The royal defamation law reflects Thai society and is needed to protect the monarchy and national security, said Minister of Foreign Affairs Permanent Secretary Thani Thongphakdi at the Universal Periodic Review (UPR) session on Wednesday (10 November).
Thailand is one of 13 states whose human rights record is being examined by the UN Human Rights Council’s UPR Working Group during its current session, 1-12 November 2021. This is Thailand’s 3rd UPR review; the first was October 2011 and the second in May 2016.
During the session, delegates from other UN member countries made recommendations to the Thai government on human rights issues, including the anti-torture and enforced disappearance bill, the new non-profit organization bill, and violation of freedom of expression.
The US, Luxembourg, and Belgium recommended that Thailand amend the royal defamation law, or Section 112 of the Thai Criminal Code. The US suggested removing the prison sentence for violations of Section 112. Luxembourg said that the sedition law, or Section 116, and the Computer Crimes Act both limit freedom of expression, while Belgium raised concerns about the arrests of pro-democracy protesters. Both countries recommended that Section 112 be amended so as to be in compliance with the international Covenant on Civil and Political Rights (ICCPR). South Korea also recommended amendments to laws about freedom of expression and freedom of assembly, as well as calling for the enactment of the law against enforced disappearances.
Ireland recommended that the Thai government end legal prosecution against political activists. Japan recommended that Thailand improves the situation regarding freedom of expression and freedom of assembly, and Malawi recommended that law enforcement officers be trained to meet international standards for overseeing protests.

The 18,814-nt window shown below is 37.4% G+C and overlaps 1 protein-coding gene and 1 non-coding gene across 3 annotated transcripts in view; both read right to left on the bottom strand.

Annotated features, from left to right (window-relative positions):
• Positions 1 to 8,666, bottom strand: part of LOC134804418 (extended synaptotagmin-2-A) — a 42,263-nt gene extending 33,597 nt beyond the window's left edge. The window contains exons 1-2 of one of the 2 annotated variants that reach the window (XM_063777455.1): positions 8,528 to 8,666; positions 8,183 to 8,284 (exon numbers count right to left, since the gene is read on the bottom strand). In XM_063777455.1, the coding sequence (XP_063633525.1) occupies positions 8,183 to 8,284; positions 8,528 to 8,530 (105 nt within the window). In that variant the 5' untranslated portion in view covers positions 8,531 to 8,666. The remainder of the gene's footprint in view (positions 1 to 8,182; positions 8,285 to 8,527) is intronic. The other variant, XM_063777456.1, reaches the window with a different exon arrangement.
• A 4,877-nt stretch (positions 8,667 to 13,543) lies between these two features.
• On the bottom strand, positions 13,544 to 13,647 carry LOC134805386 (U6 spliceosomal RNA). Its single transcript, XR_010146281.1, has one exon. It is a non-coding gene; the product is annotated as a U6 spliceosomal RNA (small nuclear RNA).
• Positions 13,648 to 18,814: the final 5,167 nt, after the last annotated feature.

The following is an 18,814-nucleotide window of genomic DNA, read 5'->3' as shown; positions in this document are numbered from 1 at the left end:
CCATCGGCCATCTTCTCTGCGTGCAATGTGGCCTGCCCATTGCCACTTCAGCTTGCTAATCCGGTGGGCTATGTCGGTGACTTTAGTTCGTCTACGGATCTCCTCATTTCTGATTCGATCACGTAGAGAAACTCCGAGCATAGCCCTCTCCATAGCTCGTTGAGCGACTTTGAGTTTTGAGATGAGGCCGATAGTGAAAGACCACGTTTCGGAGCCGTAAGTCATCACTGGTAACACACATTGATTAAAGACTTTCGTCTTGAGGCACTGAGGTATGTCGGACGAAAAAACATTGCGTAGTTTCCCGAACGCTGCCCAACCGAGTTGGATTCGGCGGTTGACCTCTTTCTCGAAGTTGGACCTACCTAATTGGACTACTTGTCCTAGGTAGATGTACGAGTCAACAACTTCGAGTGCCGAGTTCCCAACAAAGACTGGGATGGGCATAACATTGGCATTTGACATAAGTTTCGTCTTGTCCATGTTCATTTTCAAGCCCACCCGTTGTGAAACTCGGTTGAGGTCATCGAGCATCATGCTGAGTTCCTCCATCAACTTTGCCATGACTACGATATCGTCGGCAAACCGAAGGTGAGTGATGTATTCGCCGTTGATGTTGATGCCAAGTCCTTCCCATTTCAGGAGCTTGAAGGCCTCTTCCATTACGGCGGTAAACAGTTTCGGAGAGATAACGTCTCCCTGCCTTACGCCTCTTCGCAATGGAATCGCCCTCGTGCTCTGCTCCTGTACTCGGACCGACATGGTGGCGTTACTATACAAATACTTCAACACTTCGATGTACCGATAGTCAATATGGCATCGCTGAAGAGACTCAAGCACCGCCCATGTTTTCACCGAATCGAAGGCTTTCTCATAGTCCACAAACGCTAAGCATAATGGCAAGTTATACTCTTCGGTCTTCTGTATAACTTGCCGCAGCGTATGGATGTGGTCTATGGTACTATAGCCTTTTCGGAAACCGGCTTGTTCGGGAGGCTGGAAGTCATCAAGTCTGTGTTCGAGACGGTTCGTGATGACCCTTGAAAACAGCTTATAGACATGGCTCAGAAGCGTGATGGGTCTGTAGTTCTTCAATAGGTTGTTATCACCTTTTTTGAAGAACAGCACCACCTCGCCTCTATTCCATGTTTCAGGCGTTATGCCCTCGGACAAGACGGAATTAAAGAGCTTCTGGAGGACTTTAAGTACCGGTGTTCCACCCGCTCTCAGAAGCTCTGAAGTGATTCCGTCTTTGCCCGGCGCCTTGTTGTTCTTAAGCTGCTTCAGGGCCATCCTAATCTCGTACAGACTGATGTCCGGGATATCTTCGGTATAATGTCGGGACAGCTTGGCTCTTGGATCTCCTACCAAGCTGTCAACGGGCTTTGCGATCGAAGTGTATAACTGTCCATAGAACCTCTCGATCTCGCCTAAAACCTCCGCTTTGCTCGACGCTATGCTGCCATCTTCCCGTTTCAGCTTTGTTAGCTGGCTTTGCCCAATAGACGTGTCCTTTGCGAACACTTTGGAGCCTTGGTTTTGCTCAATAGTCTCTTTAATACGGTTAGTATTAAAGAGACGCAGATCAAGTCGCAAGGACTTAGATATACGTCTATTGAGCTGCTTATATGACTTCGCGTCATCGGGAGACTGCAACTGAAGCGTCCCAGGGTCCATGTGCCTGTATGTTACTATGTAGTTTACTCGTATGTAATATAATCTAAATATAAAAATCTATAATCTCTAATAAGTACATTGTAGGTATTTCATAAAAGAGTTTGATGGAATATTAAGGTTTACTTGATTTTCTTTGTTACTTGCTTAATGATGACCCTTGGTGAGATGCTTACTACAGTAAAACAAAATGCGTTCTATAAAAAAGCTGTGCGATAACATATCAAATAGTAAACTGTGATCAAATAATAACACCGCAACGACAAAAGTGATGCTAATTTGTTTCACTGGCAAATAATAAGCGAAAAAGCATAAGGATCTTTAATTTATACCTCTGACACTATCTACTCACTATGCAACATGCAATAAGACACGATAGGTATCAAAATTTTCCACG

Iceland recommended that Thailand ratify the Optional Protocol to the Convention against Torture and other Cruel, Inhuman or Degrading Treatment or Punishment, and raised questions about marriage equality in Thailand.
Answering recommendations from other delegates, Thani said that Section 112 reflects Thailand’s society and history, where the monarchy is respected, and the law is therefore needed to protect the monarchy and national security, while amending Section 112 is within the authority of the parliament.
Thani insisted that the Thai government respects freedom of expression, but this must be exercised within the limits of the law. He said that the government has to find the balance between the exercise of the right to freedom of expression and peace and order, that the press has the freedom to report information to the public, and any interference from state officials has been to prevent the spread of misinformation during the Covid-19 pandemic.
A representative from the Ministry of Justice also said that the anti-torture and enforced disappearance bill is currently being considered by parliament, with participation from civil society.
Concerns regarding the use of the royal defamation law have been raised during Thailand’s previous UPR sessions. Recommendations ranging from reducing the sentence to repealing the law have been made, but were never accepted by Thai delegates, citing national security.
While the UPR session was taking place in Geneva, the Constitutional Court in Bangkok ruled that speeches made by protest leaders Anon Nampa, Panusaya Sithijirawattanakul, and Panupong Jadnok at the 3 August and 10 August 2020 protests, and subsequent calls for monarchy reform, are considered abuse of constitutional rights and liberties to overthrow the regime, since the monarchy is an essential part of government since ancient times, and a constitutional amendment regarding the status of the monarch or amendment of Section 112 would diminish the respected status of the monarchy, leading to unrest and affecting public morality.